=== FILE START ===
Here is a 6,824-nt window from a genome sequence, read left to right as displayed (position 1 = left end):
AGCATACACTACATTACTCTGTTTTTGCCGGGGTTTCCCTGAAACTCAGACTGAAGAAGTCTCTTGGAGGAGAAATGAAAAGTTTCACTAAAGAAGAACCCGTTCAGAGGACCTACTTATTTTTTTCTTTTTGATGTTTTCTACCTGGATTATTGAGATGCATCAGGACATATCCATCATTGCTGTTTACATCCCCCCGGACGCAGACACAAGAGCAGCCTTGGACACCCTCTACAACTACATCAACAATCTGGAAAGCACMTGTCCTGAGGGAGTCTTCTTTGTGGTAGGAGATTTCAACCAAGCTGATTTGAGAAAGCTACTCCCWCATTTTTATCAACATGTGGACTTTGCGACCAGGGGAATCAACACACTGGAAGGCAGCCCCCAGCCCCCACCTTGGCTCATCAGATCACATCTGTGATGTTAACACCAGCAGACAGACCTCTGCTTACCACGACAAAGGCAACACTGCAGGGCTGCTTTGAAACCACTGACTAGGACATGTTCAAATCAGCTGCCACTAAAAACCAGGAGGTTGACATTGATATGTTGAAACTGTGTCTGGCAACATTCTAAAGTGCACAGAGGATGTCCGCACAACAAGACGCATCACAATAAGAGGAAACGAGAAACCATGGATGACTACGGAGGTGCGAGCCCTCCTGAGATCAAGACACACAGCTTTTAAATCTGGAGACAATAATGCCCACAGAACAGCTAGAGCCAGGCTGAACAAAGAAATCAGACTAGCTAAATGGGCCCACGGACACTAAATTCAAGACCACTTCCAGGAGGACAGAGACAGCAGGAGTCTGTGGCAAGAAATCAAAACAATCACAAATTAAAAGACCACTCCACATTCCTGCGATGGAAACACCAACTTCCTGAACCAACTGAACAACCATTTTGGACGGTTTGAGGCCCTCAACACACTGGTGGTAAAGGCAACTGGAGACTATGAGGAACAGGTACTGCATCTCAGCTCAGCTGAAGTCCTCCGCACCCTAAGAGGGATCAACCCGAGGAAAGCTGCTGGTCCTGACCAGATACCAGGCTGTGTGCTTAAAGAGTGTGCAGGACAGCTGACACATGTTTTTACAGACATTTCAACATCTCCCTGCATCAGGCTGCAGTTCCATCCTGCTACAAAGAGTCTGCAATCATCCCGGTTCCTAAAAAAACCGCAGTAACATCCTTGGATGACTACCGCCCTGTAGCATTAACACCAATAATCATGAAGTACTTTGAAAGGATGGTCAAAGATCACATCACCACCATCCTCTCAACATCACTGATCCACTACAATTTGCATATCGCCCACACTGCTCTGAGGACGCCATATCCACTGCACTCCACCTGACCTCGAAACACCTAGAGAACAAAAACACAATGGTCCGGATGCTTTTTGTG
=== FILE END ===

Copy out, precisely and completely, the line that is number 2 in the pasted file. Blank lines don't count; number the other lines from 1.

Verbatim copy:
AGCATACACTACATTACTCTGTTTTTGCCGGGGTTTCCCTGAAACTCAGACTGAAGAAGTCTCTTGGAGGAGAAATGAAAAGTTTCACTAAAGAAGAACCCGTTCAGAGGACCTACTTATTTTTTTCTTTTTGATGTTTTCTACCTGGATTATTGAGATGCATCAGGACATATCCATCATTGCTGTTTACATCCCCCCGGACGCAGACACAAGAGCAGCCTTGGACACCCTCTACAACTACATCAACAATCTGGAAAGCACMTGTCCTGAGGGAGTCTTCTTTGTGGTAGGAGATTTCAACCAAGCTGATTTGAGAAAGCTACTCCCWCATTTTTATCAACATGTGGACTTTGCGACCAGGGGAATCAACACACTGGAAGGCAGCCCCCAGCCCCCACCTTGGCTCATCAGATCACATCTGTGATGTTAACACCAGCAGACAGACCTCTGCTTACCACGACAAAGGCAACACTGCAGGGCTGCTTTGAAACCACTGACTAGGACATGTTCAAATCAGCTGCCACTAAAAACCAGGAGGTTGACATTGATATGTTGAAACTGTGTCTGGCAACATTCTAAAGTGCACAGAGGATGTCCGCACAACAAGACGCATCACAATAAGAGGAAACGAGAAACCATGGATGACTACGGAGGTGCGAGCCCTCCTGAGATCAAGACACACAGCTTTTAAATCTGGAGACAATAATGCCCACAGAACAGCTAGAGCCAGGCTGAACAAAGAAATCAGACTAGCTAAATGGGCCCACGGACACTAAATTCAAGACCACTTCCAGGAGGACAGAGACAGCAGGAGTCTGTGGCAAGAAATCAAAACAATCACAAATTAAAAGACCACTCCACATTCCTGCGATGGAAACACCAACTTCCTGAACCAACTGAACAACCATTTTGGACGGTTTGAGGCCCTCAACACACTGGTGGTAAAGGCAACTGGAGACTATGAGGAACAGGTACTGCATCTCAGCTCAGCTGAAGTCCTCCGCACCCTAAGAGGGATCAACCCGAGGAAAGCTGCTGGTCCTGACCAGATACCAGGCTGTGTGCTTAAAGAGTGTGCAGGACAGCTGACACATGTTTTTACAGACATTTCAACATCTCCCTGCATCAGGCTGCAGTTCCATCCTGCTACAAAGAGTCTGCAATCATCCCGGTTCCTAAAAAAACCGCAGTAACATCCTTGGATGACTACCGCCCTGTAGCATTAACACCAATAATCATGAAGTACTTTGAAAGGATGGTCAAAGATCACATCACCACCATCCTCTCAACATCACTGATCCACTACAATTTGCATATCGCCCACACTGCTCTGAGGACGCCATATCCACTGCACTCCACCTGACCTCGAAACACCTAGAGAACAAAAACACAATGGTCCGGATGCTTTTTGTG